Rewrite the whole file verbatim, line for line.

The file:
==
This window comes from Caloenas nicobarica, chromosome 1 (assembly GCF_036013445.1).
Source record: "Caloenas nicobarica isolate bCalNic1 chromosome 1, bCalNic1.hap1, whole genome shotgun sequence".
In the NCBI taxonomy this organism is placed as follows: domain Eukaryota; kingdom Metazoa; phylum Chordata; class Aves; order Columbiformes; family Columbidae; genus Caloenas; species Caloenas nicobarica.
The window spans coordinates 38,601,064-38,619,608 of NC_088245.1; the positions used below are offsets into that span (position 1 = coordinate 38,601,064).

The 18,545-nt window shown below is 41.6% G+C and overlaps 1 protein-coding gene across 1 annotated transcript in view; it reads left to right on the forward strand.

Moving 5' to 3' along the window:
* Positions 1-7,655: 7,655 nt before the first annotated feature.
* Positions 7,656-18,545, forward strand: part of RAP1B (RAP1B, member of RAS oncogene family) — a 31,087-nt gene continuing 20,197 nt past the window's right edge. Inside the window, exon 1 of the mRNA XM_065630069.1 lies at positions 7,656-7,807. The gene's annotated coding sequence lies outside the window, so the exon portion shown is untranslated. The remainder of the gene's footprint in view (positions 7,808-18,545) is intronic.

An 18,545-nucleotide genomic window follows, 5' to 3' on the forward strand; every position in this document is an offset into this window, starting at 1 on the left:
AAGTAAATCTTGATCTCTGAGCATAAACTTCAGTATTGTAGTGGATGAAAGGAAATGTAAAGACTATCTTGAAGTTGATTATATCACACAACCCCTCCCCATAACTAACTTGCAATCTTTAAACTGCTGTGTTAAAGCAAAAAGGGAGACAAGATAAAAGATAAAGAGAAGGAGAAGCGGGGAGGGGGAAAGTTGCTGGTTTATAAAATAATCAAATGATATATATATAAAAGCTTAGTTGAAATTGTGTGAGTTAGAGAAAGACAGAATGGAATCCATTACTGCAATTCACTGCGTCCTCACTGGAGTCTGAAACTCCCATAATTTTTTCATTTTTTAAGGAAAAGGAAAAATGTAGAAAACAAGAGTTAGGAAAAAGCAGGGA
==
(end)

This window comes from Caloenas nicobarica, chromosome 1 (assembly GCF_036013445.1).
Source record: "Caloenas nicobarica isolate bCalNic1 chromosome 1, bCalNic1.hap1, whole genome shotgun sequence".
In the NCBI taxonomy this organism is placed as follows: domain Eukaryota; kingdom Metazoa; phylum Chordata; class Aves; order Columbiformes; family Columbidae; genus Caloenas; species Caloenas nicobarica.
The window spans coordinates 38,601,064-38,619,608 of NC_088245.1; the positions used below are offsets into that span (position 1 = coordinate 38,601,064).

The 18,545-nt window shown below is 41.6% G+C and overlaps 1 protein-coding gene across 1 annotated transcript in view; it reads left to right on the forward strand.

Moving 5' to 3' along the window:
* Positions 1-7,655: 7,655 nt before the first annotated feature.
* Positions 7,656-18,545, forward strand: part of RAP1B (RAP1B, member of RAS oncogene family) — a 31,087-nt gene continuing 20,197 nt past the window's right edge. Inside the window, exon 1 of the mRNA XM_065630069.1 lies at positions 7,656-7,807. The gene's annotated coding sequence lies outside the window, so the exon portion shown is untranslated. The remainder of the gene's footprint in view (positions 7,808-18,545) is intronic.

An 18,545-nucleotide genomic window follows, 5' to 3' on the forward strand; every position in this document is an offset into this window, starting at 1 on the left:
AAGTAAATCTTGATCTCTGAGCATAAACTTCAGTATTGTAGTGGATGAAAGGAAATGTAAAGACTATCTTGAAGTTGATTATATCACACAACCCCTCCCCATAACTAACTTGCAATCTTTAAACTGCTGTGTTAAAGCAAAAAGGGAGACAAGATAAAAGATAAAGAGAAGGAGAAGCGGGGAGGGGGAAAGTTGCTGGTTTATAAAATAATCAAATGATATATATATAAAAGCTTAGTTGAAATTGTGTGAGTTAGAGAAAGACAGAATGGAATCCATTACTGCAATTCACTGCGTCCTCACTGGAGTCTGAAACTCCCATAATTTTTTCATTTTTTAAGGAAAAGGAAAAATGTAGAAAACAAGAGTTAGGAAAAAGCAGGGA